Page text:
***This post was inspired by an episode of Pop Culture Happy Hour. If you are not listening to it, do yourself a favor and go download immediately. It’s pure joy.***

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The writer’s bloodline

When I was six, I learned how to tell a good story by sitting on the diving board of my grandmother’s pool.

Every night, Gramma would swim laps before bed. Her best friend would come over and as the two of them sliced slowly through the water, I told stories. I was obsessed with a stone owl statue that stood guard over her garden, and I chronicled his adventures with the toads and butterflies and squirrels.

As I perched on the edge and dangled my toes in the water, I played with story arc and character development.

I leaned about suspense and foreshadowing.

I learned how to utilize supporting characters to bring out the essence of your hero and how to use humor to illuminate an essential truth.

I learned how to be a writer.

After the swim, Gramma would critique the story as she toweled off, telling me the parts she loved and the parts where she lost track of the plot line. She never coddled me, never gave praise when it wasn’t due. I’d nod and thoughtfully furrow my brow and considered how I could refine the owl’s story for tomorrow night’s swim.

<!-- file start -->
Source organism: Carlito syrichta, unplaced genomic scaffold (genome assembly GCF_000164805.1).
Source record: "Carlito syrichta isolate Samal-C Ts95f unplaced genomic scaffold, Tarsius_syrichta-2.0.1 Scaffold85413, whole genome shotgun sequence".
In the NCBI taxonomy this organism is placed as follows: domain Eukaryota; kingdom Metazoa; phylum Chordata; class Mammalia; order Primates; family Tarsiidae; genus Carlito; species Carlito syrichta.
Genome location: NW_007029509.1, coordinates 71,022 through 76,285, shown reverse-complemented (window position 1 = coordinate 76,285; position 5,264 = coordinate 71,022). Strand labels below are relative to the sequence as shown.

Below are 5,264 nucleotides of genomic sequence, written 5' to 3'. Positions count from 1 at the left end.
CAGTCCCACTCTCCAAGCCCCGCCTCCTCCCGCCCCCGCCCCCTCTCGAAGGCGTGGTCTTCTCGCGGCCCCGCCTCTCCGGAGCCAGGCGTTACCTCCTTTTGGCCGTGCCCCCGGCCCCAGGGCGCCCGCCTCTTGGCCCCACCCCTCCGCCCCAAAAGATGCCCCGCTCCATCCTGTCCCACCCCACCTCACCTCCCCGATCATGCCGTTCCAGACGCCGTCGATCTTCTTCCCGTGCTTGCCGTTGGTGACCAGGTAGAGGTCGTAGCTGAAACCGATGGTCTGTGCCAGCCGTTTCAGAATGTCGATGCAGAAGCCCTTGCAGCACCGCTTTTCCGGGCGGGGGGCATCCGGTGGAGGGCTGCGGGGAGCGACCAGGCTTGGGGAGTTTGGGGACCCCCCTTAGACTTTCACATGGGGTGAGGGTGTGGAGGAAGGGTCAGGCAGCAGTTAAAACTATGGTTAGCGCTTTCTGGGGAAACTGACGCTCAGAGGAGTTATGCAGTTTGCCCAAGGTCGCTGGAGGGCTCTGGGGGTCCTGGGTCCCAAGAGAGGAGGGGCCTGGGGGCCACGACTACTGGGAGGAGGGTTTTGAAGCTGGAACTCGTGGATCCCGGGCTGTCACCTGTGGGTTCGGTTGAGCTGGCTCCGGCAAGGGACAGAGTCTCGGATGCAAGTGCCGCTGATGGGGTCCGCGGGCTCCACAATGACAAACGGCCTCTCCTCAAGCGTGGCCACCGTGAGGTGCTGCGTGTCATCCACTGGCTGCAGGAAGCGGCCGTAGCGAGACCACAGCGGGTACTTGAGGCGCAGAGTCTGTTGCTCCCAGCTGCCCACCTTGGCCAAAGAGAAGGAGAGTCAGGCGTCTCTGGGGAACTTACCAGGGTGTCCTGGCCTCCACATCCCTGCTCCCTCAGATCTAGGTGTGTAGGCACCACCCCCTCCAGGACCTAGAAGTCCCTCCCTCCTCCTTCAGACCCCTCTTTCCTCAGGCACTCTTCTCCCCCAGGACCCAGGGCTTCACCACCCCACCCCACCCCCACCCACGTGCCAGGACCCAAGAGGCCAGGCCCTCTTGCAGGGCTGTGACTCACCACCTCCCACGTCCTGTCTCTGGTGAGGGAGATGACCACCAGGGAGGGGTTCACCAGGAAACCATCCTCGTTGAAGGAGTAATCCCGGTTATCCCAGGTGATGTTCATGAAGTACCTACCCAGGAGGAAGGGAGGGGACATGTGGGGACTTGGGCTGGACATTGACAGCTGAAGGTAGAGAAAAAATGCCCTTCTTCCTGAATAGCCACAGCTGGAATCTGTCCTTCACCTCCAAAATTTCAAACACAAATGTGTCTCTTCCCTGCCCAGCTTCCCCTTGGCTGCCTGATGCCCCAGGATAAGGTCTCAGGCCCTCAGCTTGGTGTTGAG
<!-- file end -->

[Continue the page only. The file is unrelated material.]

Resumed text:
My Gramma knew how to use words. She came up through the newspaper world. She was one of those gutsy young broads of the late 1940s – working long hours as an editor at the place she reverentially referred to as “The Paper.”

She lived at the Y, and wondered if the fellas in the newsroom were saying she looked tired when they told her she had “bedroom eyes.” One day, with shaky hands, she marched into her boss’s office and demanded to be paid on par with those men. After that, they respected her more and started offering her cigarettes. She tucked them away in her purse, saying she’d smoke them later. She didn’t like cigarettes, but her boyfriend did, and the man who would become my grandfather couldn’t afford his own smokes.

Her love of words traveled through the bloodline and directly into my heart. However, unlike me, her spelling was impeccable. She slaughtered me at Wheel of Fortune.

In so many ways, she made me a writer.

And I am so deeply grateful. For that, and a million other things.

My grandmother is not here anymore, she passed away two weeks ago and I’m still learning to talk about her in past tense.

But the stone owl from her garden now stands watch over mine.

And he reminds me of where this writer’s soul of mine came from.


Me and Gramma, a few months ago, visiting a winery in Virginia. One of my favorite days ever.